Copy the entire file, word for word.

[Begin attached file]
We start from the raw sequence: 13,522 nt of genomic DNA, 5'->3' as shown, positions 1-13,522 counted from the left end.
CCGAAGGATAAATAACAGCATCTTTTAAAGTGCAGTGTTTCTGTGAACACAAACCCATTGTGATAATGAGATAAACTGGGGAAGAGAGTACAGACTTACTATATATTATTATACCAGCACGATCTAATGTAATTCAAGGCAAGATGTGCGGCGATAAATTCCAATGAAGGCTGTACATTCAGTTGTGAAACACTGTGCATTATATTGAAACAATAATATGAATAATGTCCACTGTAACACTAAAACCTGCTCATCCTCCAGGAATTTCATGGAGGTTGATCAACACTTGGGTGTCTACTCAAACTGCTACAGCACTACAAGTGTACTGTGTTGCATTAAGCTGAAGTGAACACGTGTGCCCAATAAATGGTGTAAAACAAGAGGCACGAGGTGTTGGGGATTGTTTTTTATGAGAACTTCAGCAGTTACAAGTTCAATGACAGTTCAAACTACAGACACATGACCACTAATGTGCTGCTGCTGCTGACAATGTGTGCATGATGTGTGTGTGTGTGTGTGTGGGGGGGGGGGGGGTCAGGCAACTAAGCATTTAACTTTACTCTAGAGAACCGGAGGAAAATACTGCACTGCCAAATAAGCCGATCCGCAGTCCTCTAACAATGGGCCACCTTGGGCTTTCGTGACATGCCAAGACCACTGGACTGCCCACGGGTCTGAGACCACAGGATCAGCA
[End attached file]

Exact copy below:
We start from the raw sequence: 13,522 nt of genomic DNA, 5'->3' as shown, positions 1-13,522 counted from the left end.
CCGAAGGATAAATAACAGCATCTTTTAAAGTGCAGTGTTTCTGTGAACACAAACCCATTGTGATAATGAGATAAACTGGGGAAGAGAGTACAGACTTACTATATATTATTATACCAGCACGATCTAATGTAATTCAAGGCAAGATGTGCGGCGATAAATTCCAATGAAGGCTGTACATTCAGTTGTGAAACACTGTGCATTATATTGAAACAATAATATGAATAATGTCCACTGTAACACTAAAACCTGCTCATCCTCCAGGAATTTCATGGAGGTTGATCAACACTTGGGTGTCTACTCAAACTGCTACAGCACTACAAGTGTACTGTGTTGCATTAAGCTGAAGTGAACACGTGTGCCCAATAAATGGTGTAAAACAAGAGGCACGAGGTGTTGGGGATTGTTTTTTATGAGAACTTCAGCAGTTACAAGTTCAATGACAGTTCAAACTACAGACACATGACCACTAATGTGCTGCTGCTGCTGACAATGTGTGCATGATGTGTGTGTGTGTGTGTGTGGGGGGGGGGGGGGTCAGGCAACTAAGCATTTAACTTTACTCTAGAGAACCGGAGGAAAATACTGCACTGCCAAATAAGCCGATCCGCAGTCCTCTAACAATGGGCCACCTTGGGCTTTCGTGACATGCCAAGACCACTGGACTGCCCACGGGTCTGAGACCACAGGATCAGCA